August 09, 2020
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Naya Savera, the waste management project with a social spin-off

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Naya Savera, the waste management project with a social spin-off
Naya Savera, the waste management project with a social spin-off
outlookindia.com
-0001-11-30T00:00:00+05:53
Technology is cold and research labs ivory towers of fantasy. Putting this myth on its head are two professors from the Indian Institute of Technology (iit) Delhi, who have spun off a not-for-profit waste management organisation called Naya Savera (New Dawn). It isn't often that a classroom exercise grows into a project that gives permanent livelihood to people, many of whom have lived on the edge of survival for years as daily-wagers.

When G.V. Soumitri, associate professor at the Instrument Design and Development Centre at iit Delhi, gave his class an assignment in 1998, he had no idea he was setting into motion a process that would culminate in an ngo. The students were asked to provide a solution to the garbage problem in the campus and the solutions suggested went beyond garbage collection and disposal. Instead, they advised waste segregation at source and then composting the kitchen waste on site. The medical waste would go to an incinerator and that of any value sold.

Impressed by the robustness of the solution, iit asked Soumitri to carry this out as a 200-house pilot project. Technical help on composting came from Padma Vasudevan, professor at the Centre for Rural Development & Appropriate Technology at the iit. With this twin engine firing, the project began with a grant from Maruti Udyog, dcm Sriram Ltd and the Foundation of Innovation for Technology Transfer. Scooters India Ltd donated two three-wheelers instead of money.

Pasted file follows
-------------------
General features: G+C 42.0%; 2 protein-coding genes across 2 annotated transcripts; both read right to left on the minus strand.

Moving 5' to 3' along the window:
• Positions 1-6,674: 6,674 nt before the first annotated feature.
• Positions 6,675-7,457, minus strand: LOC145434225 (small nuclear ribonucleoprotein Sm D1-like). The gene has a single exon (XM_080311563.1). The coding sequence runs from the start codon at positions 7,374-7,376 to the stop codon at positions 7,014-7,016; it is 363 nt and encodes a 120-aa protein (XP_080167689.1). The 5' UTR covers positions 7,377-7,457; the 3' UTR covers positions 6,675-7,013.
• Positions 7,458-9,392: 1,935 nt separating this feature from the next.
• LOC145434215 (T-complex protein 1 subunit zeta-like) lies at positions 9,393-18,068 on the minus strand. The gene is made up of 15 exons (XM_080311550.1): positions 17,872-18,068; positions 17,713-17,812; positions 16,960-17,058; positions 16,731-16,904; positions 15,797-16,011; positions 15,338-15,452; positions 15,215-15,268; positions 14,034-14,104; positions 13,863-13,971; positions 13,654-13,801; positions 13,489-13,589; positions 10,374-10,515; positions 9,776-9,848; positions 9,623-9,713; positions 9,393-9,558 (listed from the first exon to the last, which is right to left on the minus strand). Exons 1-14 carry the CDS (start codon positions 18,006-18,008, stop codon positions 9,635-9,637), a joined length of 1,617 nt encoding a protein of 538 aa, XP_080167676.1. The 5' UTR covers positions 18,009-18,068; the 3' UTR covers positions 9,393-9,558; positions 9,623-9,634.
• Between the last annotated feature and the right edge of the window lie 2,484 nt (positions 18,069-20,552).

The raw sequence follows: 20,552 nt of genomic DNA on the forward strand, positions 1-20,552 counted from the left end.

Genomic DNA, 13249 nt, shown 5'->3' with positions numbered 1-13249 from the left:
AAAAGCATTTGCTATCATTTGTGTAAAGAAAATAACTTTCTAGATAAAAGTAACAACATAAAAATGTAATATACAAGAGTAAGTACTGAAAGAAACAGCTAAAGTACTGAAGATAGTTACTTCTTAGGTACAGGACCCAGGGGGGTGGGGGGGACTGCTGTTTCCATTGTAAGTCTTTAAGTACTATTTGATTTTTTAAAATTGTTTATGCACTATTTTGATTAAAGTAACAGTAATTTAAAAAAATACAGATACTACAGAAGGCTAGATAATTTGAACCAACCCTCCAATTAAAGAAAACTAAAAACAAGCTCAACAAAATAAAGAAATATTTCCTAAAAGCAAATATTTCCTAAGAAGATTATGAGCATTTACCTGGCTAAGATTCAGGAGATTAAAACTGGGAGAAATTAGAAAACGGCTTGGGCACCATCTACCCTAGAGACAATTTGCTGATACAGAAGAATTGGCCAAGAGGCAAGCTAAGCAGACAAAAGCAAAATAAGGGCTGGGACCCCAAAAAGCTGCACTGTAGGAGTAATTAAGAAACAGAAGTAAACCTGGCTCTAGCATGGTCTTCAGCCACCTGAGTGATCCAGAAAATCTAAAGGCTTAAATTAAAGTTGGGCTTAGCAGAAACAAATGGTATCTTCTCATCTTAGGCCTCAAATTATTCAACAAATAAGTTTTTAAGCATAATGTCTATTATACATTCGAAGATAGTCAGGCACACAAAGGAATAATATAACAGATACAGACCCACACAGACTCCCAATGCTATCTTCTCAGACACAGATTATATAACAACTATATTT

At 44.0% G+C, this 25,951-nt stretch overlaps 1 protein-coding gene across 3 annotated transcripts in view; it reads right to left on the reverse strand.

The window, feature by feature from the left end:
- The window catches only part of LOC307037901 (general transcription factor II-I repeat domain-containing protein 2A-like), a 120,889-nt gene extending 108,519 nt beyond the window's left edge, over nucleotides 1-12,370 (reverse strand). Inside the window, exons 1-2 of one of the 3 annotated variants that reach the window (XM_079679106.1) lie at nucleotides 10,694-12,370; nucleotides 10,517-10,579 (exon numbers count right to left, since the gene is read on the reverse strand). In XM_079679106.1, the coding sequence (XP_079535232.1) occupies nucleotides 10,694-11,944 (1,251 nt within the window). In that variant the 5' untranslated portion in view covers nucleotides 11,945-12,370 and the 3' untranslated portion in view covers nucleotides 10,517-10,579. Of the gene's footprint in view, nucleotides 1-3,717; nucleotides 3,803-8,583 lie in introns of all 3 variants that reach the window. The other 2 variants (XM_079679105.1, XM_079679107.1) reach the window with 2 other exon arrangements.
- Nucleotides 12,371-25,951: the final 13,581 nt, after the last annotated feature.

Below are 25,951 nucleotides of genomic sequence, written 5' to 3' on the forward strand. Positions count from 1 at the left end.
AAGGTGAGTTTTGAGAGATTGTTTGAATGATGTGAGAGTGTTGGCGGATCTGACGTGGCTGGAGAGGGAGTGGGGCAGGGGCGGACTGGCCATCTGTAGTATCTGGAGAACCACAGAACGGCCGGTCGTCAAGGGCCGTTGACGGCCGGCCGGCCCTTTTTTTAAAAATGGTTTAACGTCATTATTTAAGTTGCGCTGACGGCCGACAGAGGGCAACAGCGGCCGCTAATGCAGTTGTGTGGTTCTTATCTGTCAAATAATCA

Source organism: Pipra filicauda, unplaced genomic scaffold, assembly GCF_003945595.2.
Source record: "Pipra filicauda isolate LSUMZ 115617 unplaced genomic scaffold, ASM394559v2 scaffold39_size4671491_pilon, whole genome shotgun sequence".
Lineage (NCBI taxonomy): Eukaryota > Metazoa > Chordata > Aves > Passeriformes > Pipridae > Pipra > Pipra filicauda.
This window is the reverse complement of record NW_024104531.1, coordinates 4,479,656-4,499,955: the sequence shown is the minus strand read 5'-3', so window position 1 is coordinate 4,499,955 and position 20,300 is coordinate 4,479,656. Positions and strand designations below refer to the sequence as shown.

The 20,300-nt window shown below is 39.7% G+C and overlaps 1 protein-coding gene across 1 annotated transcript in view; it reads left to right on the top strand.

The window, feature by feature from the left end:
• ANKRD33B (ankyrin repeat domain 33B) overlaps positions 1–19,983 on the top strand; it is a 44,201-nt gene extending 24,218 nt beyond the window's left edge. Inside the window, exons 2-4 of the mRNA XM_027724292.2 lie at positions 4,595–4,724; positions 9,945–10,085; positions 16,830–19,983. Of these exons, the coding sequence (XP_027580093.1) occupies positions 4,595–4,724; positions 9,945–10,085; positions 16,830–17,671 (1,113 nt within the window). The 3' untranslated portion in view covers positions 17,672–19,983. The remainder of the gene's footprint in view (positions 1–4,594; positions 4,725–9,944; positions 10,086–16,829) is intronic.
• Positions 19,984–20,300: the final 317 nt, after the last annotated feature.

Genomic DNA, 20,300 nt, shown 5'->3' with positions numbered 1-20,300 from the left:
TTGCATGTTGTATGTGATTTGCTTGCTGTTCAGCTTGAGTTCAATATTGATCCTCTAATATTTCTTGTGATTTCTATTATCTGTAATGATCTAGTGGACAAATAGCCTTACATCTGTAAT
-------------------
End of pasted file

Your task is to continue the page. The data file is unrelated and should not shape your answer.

The professors were lucky to get an enterprising graduate in O.P. Singh as a supervisor and he put the workers' team in place by hiring beldaars or daily-wagers. Then followed a period of training for the team in waste segregation and composting. It took about a year for the rough labourers, used to an unstable life, to turn straight, but they did. Says Soumitri: "Initially, after pay day some of them would disappear for some days." Not used to seeing almost Rs 3,000 together, they would go on a drinking binge. But when at the end of the next month they found their money cut for the days missed, they began to realise the importance of regular work.

The work, apart from a regular income, gave them respect and self-esteem. The group became experts in composting as well. Seeing the pilot's success, the entire waste management of the iit campus with 1,600 houses, hostels and canteens was handed over to the group in August 2000. Sometime in the beginning of this year, Soumitri and Vasudevan decided to spin the boys off into an ngo to disseminate their expertise for projects outside iit as well.

Naya Savera was formed in April this year, aiming to be a total solution provider for waste management, and give the labourers a regular lifestyle.

Already, Naya Savera has impressed many. It got the Airport Authority of India contract for 400 houses in October and has just earned the iit contract for another year. Talks are also on with dlf, Sainik Farms and the President's Estate. Wanting to propagate what they have learnt, Naya Savera also trains people in waste management. For a fee these waste management experts (most of whom are illiterate) have trained many at the Neemrana Fort Palace and Larsen & Toubro Ltd, among others.

Naya Savera hopes to remain an organisation with a heart. They have pledged not to employ anybody for less than the minimum wage. To keep the motivation levels high, every time a new project begins, one of the workers is given the option to upgrade to a supervisor—it also means he has to increase his skill-set and become more responsible.This also comes with a hiked pay packet. The benefits of regular work has had spin-offs on their personal lives as well. The workers' kids go to school now and they are looking at medical and life insurance for themselves.

Work at Naya Savera is on to consolidate the effort and the next thing on the agenda is marketing of the 200 kg a day manure produced on the campus site. To contact Naya Savera call G.V. Soumitri at 011-6591153 or Sarvinder Kohli at 98104-29441; e-mail: soumitri@iddc.iitd.ernet.in.
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